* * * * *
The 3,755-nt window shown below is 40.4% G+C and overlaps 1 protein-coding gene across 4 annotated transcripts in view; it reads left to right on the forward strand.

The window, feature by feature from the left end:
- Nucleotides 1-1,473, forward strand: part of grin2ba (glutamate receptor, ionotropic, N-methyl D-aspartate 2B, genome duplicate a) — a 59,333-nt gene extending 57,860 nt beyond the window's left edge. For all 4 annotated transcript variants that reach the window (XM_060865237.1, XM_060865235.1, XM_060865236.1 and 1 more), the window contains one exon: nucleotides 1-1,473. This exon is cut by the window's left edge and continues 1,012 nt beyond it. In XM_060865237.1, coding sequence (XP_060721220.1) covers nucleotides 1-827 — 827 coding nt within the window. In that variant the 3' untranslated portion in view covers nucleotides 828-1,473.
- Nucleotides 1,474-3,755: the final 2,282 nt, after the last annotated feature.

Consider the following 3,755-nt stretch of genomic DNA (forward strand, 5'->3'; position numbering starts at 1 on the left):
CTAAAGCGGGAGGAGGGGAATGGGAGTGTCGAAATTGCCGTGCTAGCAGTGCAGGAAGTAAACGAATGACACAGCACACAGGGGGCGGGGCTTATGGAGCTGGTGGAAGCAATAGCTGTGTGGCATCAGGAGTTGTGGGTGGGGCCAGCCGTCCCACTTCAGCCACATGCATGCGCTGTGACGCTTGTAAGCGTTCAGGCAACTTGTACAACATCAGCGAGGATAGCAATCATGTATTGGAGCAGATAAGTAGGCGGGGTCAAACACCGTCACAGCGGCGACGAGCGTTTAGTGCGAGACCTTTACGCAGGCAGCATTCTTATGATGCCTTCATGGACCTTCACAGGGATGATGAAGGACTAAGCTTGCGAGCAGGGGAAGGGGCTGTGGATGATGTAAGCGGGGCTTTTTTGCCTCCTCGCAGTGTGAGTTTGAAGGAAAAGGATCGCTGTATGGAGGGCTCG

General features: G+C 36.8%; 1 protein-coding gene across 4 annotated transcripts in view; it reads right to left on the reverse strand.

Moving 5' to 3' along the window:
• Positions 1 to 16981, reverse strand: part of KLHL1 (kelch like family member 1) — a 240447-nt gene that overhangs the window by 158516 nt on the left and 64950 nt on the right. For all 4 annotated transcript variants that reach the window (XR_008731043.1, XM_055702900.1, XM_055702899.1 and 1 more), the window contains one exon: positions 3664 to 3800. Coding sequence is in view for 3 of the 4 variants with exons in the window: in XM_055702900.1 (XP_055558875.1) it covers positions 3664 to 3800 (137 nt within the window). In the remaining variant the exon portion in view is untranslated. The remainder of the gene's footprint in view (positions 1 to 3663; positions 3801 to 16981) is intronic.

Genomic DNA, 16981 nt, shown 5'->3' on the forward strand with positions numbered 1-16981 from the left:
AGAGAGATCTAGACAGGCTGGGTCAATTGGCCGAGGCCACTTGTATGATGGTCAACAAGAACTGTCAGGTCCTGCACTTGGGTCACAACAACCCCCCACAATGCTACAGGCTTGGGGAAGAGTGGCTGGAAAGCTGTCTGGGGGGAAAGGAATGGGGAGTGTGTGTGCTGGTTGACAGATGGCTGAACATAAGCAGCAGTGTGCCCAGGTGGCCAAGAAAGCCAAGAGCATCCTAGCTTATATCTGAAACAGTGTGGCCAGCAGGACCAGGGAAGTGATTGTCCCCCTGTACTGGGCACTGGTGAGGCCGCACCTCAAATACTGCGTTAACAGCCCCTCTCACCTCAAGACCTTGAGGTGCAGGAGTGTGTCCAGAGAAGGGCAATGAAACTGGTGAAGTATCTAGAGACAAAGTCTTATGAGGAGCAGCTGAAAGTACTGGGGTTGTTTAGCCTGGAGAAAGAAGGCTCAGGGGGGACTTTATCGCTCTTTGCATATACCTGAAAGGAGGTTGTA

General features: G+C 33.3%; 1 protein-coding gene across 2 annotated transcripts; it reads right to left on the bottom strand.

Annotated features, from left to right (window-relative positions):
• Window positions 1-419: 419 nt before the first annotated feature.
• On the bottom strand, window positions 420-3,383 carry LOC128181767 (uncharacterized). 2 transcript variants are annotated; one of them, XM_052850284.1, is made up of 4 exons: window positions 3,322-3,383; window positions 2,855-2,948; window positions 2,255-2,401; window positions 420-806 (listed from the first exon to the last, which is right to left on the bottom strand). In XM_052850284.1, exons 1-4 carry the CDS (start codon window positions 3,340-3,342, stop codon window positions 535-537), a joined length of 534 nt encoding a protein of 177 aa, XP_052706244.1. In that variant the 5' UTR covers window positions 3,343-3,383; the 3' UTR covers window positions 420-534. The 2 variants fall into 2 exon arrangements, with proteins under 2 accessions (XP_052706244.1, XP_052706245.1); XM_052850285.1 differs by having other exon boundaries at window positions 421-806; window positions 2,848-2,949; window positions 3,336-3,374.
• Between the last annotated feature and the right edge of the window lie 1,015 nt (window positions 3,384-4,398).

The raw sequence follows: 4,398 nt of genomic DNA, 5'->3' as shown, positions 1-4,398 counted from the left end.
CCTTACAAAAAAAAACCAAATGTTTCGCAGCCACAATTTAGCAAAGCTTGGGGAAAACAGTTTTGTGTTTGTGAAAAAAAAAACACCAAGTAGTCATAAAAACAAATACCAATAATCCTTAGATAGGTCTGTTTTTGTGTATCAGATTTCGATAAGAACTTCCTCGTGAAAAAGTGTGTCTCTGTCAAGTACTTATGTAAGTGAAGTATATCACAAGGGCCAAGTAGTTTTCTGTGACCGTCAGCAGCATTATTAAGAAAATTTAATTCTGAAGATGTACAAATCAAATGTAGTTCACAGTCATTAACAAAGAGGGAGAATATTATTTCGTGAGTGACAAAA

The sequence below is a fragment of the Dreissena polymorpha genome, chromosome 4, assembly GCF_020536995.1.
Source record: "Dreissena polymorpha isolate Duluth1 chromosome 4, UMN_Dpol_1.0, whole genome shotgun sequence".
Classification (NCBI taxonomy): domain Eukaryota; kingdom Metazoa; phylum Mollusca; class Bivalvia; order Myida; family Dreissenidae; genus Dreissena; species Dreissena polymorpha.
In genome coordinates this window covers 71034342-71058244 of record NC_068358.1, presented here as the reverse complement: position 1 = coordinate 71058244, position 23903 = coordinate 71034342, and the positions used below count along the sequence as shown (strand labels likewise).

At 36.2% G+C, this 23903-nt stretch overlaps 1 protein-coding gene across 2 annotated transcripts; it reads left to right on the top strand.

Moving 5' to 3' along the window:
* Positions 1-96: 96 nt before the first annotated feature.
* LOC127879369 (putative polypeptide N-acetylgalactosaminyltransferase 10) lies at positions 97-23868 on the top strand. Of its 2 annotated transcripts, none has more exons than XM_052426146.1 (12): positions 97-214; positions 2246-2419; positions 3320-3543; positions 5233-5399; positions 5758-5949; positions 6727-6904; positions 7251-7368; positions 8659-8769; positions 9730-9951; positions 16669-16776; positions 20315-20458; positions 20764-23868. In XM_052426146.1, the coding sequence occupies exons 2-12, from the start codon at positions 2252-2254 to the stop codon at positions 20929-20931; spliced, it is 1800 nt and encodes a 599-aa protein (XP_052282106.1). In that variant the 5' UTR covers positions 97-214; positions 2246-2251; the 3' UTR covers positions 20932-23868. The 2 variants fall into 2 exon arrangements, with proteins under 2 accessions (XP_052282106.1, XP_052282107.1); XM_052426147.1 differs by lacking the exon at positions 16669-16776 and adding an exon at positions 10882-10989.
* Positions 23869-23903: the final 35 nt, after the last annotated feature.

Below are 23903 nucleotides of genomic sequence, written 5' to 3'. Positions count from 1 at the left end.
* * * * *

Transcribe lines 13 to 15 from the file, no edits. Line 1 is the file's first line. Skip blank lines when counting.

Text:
Annotated features, from left to right (window-relative positions):
• Window positions 1-419: 419 nt before the first annotated feature.
• On the bottom strand, window positions 420-3,383 carry LOC128181767 (uncharacterized). 2 transcript variants are annotated; one of them, XM_052850284.1, is made up of 4 exons: window positions 3,322-3,383; window positions 2,855-2,948; window positions 2,255-2,401; window positions 420-806 (listed from the first exon to the last, which is right to left on the bottom strand). In XM_052850284.1, exons 1-4 carry the CDS (start codon window positions 3,340-3,342, stop codon window positions 535-537), a joined length of 534 nt encoding a protein of 177 aa, XP_052706244.1. In that variant the 5' UTR covers window positions 3,343-3,383; the 3' UTR covers window positions 420-534. The 2 variants fall into 2 exon arrangements, with proteins under 2 accessions (XP_052706244.1, XP_052706245.1); XM_052850285.1 differs by having other exon boundaries at window positions 421-806; window positions 2,848-2,949; window positions 3,336-3,374.